My only concern is that, if I were to restore only 1 partition (the OS, partition#3). Do I only restore just partition#3 OR partition#1,2 and 3 together since my boot files are on the recovery partition (partition#2)

I've not much concern on the strategies or tools to be used. I just wants to understand the relations between all the partitions. I believe it's not as simple as restoring any partitions we like. Unless all the updated on the "OS partition, #3" are independent. Eg. If I install any new applications, all the updated on the registries will not be updated to where the partition has "Active" status or where the boot files reside.
My System SpecsSystem Spec
26 Jun 2011   #6

Microsoft Community Contributor Award Recipient

Windows 7 Ultimate SP1 X64 (Windows 8.1, Linux Mint, Windows XP and others in VM)
 
 

If I'm wrong, I am sure MJF will correct me. It is my understanding that the boot files on the recovery do not change (or should not) The files and registry are on the C partition. When you start your computer the active boot partition begins the boot. It gets to a certain point and hands the boot process over to the C partition. In that process, the Boot files on the active partition should never change. The only thing that should change is the C partition. This is normal operation and there are exceptions. If you dual boot with another OS, the boot files will change to accomidate the other OS. But other than a situation like that, boot files never change. I operate that way. I just don't have the recovery partition. But, I normally only restore my C partition, unless you have some reason to believe the recovery has been corrupted.
My System SpecsSystem Spec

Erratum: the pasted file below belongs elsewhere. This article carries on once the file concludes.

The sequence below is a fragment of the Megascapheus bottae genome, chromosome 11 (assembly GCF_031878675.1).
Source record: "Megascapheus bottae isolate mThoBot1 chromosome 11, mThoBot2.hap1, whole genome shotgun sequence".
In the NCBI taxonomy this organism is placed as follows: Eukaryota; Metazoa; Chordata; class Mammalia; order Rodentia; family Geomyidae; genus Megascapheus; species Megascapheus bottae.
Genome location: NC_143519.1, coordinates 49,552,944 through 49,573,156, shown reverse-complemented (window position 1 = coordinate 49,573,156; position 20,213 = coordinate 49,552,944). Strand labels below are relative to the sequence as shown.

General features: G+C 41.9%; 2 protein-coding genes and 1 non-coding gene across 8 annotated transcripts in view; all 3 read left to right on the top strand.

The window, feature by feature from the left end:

26 Jun 2011   #7
mjf

Windows 7x64 Home Premium SP1
 
 

Quote   Quote: Originally Posted by boon1 View Post
My only concern is that, if I were to restore only 1 partition (the OS, partition#3). Do I only restore just partition#3 OR partition#1,2 and 3 together since my boot files are on the recovery partition (partition#2)

I've not much concern on the strategies or tools to be used. I just wants to understand the relations between all the partitions.
Given your machine is a Dell and the Partition structure, the Recovery partition performs the dual roles of the system active (reserved) and Factory recovery.

So similar advice applies, except the recovery (system, active) partition along with the OS partition is required before you can boot.

Normally I would restore and image the OS (#3) more often. Keep some images of #1 and #3. They will be needed if those partitions get corrupted or you need to install a new main HDD.

In terms of relationship between partitions etc. this may help
reflect updates

PS: Just seen essenbe's comments - I agree.
My System SpecsSystem Spec
27 Jun 2011   #8

Win 7 Professional 64
 
 

Hi mjf and essenbe,

Thank you so much for the explanations. It's clearer to me now.

Since I've created a full backup (all 5 partitions) on 1 image, I'll do another set of individual images for partition#1, 2 and 3. Subsequently, I'll only backup for Os (#3) often. In case I need to restore, I'll use image OS (#3)

I wish I've another machine to play around

Thanks again guys
Boon
My System SpecsSystem Spec
27 Jun 2011   #9

Microsoft Community Contributor Award Recipient

Windows 7 Ultimate SP1 X64 (Windows 8.1, Linux Mint, Windows XP and others in VM)
 
 

You are more than welcome. Glad you have it sorted out.
My System SpecsSystem Spec